T1+2 Gallery
, London, 2007

Trafalgar exhibition view
'Trafalgar' exhibition installation shot

Trafalgar square contains the point from which all measurements to and from London are taken. It provides a centre for collective national protest and celebration - a mirror to civic life in the UK and a prime tourist destination. In recent years the Greater London Authority has financed a campaign to soften its image and make its symbolism more inclusive, denoting associations of dirty pavements and 19th century heroes. Eva Bensasson’s second solo show at T1+2 Gallery explored key elements that imbue Trafalgar Square with its iconic status. This exhibition referenced recent attempts to make Trafalgar Square into a cultural arena and invited discussion of the relationship between popular space-forming and government sanctioned culture.

England Expects That Every Man Will Do His D U T Y
(detail), Glicee prints, 2007

Bensasson recreated Nelson's famous signal on the eve of the battle of Trafalgar —‘England Expects That Every Man Will Do His Duty’. Using the numeric flag code that Nelson’s signal officer employed in 1805 to spell out the phrase, Bensasson superimposed each flag over a recent aerial plan of the square. This phrase helped elevate Nelson to the position of one of the most revered national heroes and the inspiration for the creation of Trafalgar Square. The phrase has often been paraphrased, in the present day increasingly for its anachronistic quality. The expectation of ‘duty’ at time of war has become deeply problematic and it is significant that in 2003 Trafalgar Square saw the Anti War protest, the UK’s largest ever political demonstration. The repeated plan of an empty square serves to re-pose a question about its physical presence. Since the Chartists’ demonstration in 1848, a range of measures have been mobilised to control the flow of people through the space. The very introduction of the fountains was intended to limit the square’s capacity. The plan Bensasson used is of the square since it’s ‘relaunch’ in 2002, the emphasis of which was to control pedestrian movement through the square. The aerial viewpoint is notable and compelling for its cleanliness, its removal from the mess of everyday life. References to Nelson’s ‘England Expects…’ appear throughout James Joyce’s Ulysses, with each repetition giving another spin on its meaning.  By using the signal flags, with their resemblance to country flags, this work also raised questions about social movements and national identity.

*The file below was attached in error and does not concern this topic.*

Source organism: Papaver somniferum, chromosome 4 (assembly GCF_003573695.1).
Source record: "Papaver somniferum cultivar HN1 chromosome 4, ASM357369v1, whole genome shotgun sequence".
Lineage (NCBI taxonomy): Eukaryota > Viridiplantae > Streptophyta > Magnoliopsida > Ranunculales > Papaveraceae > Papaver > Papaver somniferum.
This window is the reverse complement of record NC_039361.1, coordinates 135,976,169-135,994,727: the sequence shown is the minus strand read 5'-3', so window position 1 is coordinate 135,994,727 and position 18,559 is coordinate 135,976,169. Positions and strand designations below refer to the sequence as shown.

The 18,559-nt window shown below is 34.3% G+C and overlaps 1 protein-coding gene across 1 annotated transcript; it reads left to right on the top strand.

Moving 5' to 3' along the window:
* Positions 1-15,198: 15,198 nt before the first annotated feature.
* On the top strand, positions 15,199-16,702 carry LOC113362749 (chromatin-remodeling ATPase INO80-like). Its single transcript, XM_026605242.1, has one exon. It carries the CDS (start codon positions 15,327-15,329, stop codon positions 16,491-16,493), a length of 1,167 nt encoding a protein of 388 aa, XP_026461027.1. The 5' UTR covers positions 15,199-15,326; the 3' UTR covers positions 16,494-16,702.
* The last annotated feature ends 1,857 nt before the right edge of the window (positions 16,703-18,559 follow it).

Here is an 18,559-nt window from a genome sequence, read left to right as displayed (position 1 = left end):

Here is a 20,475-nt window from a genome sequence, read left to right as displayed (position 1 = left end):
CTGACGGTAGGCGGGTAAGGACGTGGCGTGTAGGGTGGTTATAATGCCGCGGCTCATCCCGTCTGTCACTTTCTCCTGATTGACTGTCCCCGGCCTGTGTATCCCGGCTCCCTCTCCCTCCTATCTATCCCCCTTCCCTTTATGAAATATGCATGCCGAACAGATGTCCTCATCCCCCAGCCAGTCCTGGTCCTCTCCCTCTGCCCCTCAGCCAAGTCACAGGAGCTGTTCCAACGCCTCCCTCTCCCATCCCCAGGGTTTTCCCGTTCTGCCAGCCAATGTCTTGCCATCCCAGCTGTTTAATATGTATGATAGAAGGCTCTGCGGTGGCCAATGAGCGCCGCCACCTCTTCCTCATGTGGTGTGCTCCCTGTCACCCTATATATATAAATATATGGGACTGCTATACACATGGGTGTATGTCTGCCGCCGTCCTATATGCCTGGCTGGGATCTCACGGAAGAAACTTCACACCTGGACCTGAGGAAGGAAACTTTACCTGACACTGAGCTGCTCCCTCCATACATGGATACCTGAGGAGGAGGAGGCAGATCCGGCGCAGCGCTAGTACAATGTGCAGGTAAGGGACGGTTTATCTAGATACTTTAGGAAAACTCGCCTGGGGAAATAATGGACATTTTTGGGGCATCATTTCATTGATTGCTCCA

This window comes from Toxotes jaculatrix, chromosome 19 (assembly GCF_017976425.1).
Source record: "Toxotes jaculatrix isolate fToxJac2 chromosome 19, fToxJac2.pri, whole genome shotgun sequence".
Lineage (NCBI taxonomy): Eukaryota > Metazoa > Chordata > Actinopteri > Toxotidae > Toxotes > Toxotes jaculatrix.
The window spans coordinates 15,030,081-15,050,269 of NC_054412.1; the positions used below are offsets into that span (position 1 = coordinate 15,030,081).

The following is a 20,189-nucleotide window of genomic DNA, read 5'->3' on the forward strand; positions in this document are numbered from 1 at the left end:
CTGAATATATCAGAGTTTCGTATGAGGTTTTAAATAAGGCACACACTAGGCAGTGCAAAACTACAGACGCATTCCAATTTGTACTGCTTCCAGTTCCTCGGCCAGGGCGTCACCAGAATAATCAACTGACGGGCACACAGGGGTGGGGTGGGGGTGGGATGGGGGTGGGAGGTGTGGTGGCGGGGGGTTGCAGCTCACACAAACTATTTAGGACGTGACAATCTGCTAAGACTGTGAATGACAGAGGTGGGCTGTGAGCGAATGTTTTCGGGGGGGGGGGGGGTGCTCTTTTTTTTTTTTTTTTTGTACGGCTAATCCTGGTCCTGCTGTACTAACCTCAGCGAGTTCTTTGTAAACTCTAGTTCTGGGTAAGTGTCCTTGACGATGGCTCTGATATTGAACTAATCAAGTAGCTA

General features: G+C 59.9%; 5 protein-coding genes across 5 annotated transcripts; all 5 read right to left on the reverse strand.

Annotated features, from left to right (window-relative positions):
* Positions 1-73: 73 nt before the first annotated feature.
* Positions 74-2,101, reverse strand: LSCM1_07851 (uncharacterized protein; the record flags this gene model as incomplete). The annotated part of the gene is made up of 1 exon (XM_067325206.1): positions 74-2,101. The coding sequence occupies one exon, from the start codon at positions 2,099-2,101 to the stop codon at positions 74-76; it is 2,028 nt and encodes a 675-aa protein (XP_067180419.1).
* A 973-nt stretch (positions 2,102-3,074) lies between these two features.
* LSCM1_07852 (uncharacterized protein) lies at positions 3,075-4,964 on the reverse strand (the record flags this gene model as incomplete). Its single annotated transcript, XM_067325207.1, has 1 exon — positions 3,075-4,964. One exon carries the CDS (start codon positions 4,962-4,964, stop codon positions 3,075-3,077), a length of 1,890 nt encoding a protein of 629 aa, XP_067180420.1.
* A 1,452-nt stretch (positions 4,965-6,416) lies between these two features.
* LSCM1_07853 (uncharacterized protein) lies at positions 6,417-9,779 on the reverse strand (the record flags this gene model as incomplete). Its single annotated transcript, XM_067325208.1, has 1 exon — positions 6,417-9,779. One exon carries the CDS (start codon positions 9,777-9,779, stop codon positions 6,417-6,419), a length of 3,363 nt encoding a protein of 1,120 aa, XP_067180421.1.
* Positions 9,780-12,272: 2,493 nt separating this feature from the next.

England Expects That Every Man Will Do His D U T Y, Glicee prints, 2007

'Trafalgar' exhibition installation shot

, Glicée print, 2007

Villeneuve is a Glicée print enlargement of a 1970s postcard of Trafalgar Square, with Nelson’s Column removed. Pierre-Charles Villeneuve was the naval officer in command of the French and Spanish fleets during the Battle of Trafalgar.  His remarkable actions, both before and during the battle, have been said to have significantly contributed to French defeat. This work is a consideration of an alternative London, following a French invasion, where Villeneuve has become the hero. The simple removal of the column serves to make the square more reminiscent of a French place. More obviously, the title plays with the idea of the square as part of a ‘new town’, yet set in the 1970s it is also definitely past.

Soul in the City, graphite drawing, 2007
Soul in the City, graphite drawing, 2007

Soul in the City is a pencil drawing based on a photograph of an event of the same name that took place in Trafalgar Square in August 2004. This was a Christian faith based event supported by Tony Blair. The image was chosen due to the ambiguous nature of the event portrayed, as possibly celebration or political demonstration, two activities that characterise the square.